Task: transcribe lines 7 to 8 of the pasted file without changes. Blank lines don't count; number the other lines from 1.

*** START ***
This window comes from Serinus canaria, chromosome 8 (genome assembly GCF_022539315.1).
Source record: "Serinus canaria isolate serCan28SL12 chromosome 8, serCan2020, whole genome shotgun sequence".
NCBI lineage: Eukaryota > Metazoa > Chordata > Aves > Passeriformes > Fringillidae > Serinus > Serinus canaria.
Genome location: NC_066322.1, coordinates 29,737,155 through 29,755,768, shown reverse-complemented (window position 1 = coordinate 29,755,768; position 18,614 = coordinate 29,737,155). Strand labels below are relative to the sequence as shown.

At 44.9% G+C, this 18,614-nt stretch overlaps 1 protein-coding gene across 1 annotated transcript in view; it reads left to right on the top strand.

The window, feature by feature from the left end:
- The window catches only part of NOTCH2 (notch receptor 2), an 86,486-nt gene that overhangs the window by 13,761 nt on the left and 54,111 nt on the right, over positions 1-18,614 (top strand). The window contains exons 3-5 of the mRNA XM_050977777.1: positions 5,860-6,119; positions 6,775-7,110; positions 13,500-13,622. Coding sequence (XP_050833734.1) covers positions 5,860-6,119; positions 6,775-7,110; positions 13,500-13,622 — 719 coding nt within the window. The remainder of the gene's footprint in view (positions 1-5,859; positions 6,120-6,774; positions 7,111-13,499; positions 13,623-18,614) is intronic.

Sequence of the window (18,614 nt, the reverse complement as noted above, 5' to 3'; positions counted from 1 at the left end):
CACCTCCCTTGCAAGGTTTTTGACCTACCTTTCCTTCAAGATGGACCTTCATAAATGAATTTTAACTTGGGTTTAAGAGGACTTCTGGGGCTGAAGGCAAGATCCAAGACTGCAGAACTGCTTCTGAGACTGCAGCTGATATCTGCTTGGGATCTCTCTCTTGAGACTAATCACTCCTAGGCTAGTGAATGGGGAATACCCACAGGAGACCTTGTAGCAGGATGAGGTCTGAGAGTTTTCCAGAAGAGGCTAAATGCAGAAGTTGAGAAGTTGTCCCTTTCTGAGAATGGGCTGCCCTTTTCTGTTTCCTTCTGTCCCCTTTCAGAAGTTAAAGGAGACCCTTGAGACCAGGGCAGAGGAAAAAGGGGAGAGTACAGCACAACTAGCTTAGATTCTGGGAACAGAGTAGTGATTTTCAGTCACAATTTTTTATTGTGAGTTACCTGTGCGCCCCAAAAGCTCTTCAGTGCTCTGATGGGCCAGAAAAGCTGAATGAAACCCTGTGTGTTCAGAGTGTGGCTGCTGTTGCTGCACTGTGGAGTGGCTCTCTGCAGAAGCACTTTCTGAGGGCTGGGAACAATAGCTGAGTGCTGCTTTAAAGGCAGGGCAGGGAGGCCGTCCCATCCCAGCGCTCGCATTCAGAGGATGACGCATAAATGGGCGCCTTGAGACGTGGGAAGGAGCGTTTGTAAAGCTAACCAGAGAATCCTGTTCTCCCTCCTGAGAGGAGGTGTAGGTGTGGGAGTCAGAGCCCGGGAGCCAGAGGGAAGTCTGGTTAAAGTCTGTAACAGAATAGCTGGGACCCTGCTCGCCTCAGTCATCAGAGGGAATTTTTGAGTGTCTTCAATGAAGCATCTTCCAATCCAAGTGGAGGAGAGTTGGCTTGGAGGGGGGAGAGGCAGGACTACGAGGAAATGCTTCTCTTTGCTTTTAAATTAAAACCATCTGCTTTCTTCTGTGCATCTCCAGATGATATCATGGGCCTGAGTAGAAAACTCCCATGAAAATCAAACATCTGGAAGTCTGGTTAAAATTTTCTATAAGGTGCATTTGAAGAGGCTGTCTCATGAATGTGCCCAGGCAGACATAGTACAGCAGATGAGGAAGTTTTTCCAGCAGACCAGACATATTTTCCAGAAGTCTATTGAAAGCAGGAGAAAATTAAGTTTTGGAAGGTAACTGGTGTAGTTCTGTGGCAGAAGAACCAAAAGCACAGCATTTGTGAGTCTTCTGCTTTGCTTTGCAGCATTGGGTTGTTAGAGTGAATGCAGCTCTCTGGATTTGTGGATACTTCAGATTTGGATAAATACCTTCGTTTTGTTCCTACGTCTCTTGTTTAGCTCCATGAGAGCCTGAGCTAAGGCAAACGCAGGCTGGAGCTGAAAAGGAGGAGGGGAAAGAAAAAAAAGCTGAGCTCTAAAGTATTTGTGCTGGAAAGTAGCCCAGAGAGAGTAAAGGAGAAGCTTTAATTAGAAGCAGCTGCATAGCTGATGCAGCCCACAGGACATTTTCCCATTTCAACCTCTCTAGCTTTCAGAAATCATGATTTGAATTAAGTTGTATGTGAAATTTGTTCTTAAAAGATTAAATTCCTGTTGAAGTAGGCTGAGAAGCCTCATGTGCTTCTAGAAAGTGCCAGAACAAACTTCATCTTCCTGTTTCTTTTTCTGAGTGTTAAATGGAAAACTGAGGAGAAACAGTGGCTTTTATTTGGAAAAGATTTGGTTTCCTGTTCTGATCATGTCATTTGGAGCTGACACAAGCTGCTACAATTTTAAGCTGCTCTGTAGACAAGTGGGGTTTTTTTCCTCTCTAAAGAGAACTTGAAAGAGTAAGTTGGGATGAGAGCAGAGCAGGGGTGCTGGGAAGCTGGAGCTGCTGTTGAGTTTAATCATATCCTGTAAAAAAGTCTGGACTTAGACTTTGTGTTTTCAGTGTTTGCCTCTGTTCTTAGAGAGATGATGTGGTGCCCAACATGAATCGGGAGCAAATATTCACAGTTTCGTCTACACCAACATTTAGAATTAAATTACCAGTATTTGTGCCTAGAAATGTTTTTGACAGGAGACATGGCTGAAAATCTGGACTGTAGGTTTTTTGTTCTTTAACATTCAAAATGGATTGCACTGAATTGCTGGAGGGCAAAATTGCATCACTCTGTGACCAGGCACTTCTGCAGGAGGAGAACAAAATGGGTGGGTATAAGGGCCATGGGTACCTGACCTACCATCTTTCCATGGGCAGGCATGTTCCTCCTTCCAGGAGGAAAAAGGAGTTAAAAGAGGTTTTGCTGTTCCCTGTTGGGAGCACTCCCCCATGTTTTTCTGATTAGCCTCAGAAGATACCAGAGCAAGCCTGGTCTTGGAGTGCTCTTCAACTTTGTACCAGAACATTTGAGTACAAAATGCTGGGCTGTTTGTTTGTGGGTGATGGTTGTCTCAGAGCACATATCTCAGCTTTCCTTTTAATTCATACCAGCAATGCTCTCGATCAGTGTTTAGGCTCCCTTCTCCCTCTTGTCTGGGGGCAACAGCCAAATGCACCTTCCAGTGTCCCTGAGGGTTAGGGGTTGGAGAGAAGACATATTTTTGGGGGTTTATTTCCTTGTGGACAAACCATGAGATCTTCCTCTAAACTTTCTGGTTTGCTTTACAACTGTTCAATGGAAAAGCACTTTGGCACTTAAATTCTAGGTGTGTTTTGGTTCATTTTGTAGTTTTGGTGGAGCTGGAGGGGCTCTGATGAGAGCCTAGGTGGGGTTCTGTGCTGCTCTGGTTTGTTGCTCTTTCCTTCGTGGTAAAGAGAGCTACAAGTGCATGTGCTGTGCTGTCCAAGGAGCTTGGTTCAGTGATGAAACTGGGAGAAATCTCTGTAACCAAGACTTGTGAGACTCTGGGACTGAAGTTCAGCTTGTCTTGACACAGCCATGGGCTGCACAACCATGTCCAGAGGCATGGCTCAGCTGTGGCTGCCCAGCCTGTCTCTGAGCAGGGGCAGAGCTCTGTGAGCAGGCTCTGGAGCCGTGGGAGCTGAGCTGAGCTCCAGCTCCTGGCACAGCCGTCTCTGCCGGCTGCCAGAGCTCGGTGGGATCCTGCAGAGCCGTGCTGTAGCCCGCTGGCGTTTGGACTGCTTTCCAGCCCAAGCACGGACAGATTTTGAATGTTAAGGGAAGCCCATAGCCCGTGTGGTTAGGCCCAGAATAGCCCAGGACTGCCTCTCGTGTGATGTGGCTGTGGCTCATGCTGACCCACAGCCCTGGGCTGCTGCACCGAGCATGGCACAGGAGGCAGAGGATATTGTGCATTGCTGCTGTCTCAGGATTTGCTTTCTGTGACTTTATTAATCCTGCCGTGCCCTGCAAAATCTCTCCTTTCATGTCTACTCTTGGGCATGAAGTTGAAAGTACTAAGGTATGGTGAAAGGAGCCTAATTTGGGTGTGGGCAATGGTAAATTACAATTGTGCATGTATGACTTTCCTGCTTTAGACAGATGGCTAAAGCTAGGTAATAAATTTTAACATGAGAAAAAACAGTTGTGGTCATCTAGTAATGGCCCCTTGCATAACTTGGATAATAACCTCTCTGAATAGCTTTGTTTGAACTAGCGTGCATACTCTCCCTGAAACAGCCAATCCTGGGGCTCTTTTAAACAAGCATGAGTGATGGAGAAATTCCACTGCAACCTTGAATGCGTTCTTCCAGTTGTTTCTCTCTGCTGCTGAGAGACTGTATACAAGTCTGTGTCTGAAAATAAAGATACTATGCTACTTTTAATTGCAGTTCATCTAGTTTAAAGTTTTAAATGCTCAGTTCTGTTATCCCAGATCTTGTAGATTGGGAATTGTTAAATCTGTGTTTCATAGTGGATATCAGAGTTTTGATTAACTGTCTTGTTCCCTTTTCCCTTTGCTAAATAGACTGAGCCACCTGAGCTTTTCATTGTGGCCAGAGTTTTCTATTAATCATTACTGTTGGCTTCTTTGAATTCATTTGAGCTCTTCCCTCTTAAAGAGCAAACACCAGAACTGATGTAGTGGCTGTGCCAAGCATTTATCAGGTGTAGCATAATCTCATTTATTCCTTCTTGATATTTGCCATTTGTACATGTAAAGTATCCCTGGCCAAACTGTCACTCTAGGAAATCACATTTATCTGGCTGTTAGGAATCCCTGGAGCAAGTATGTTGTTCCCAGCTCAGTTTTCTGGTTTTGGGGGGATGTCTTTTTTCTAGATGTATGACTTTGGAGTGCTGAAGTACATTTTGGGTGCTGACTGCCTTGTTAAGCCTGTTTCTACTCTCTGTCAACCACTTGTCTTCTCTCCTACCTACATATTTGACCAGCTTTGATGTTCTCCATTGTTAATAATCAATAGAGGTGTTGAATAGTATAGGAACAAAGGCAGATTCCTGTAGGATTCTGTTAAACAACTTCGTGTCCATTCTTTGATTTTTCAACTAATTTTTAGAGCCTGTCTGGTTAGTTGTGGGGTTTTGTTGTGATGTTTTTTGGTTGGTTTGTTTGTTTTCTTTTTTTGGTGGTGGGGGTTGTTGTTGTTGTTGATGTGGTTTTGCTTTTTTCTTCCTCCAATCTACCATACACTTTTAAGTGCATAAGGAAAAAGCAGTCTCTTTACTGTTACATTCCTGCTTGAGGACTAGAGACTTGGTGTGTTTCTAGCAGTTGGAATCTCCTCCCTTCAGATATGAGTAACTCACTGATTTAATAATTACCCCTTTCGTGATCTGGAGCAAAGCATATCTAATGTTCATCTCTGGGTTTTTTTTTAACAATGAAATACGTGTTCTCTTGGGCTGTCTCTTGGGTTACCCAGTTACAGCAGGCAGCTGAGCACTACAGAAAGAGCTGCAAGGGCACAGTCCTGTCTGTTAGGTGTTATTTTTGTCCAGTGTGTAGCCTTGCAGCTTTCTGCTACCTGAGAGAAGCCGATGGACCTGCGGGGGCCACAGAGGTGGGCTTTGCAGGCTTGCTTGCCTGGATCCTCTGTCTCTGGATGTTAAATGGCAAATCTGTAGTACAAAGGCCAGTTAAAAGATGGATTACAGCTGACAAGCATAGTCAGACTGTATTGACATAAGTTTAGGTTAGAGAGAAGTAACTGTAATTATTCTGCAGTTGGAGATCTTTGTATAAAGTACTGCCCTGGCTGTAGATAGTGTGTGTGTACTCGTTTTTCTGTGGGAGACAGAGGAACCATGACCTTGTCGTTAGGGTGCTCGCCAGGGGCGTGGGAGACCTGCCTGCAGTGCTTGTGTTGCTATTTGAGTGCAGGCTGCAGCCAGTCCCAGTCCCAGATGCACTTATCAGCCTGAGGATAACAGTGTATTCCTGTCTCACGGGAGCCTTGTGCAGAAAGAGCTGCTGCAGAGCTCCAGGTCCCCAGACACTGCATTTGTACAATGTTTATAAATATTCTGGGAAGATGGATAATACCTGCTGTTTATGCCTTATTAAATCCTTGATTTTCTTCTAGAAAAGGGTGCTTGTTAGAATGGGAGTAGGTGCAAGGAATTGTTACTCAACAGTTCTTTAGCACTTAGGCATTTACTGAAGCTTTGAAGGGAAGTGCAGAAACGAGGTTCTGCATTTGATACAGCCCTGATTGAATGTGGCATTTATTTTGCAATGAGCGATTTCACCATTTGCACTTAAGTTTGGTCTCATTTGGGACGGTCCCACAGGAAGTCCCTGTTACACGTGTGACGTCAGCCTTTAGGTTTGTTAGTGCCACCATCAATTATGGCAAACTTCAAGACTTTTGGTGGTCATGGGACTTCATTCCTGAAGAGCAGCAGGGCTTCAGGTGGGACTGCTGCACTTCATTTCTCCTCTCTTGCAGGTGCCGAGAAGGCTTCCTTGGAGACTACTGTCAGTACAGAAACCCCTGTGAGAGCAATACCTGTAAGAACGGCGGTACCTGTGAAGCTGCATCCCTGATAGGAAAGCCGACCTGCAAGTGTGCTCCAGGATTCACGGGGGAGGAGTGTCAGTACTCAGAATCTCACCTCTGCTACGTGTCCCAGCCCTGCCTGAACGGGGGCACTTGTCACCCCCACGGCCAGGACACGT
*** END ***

- The window catches only part of NOTCH2 (notch receptor 2), an 86,486-nt gene that overhangs the window by 13,761 nt on the left and 54,111 nt on the right, over positions 1-18,614 (top strand). The window contains exons 3-5 of the mRNA XM_050977777.1: positions 5,860-6,119; positions 6,775-7,110; positions 13,500-13,622. Coding sequence (XP_050833734.1) covers positions 5,860-6,119; positions 6,775-7,110; positions 13,500-13,622 — 719 coding nt within the window. The remainder of the gene's footprint in view (positions 1-5,859; positions 6,120-6,774; positions 7,111-13,499; positions 13,623-18,614) is intronic.

Sequence of the window (18,614 nt, the reverse complement as noted above, 5' to 3'; positions counted from 1 at the left end):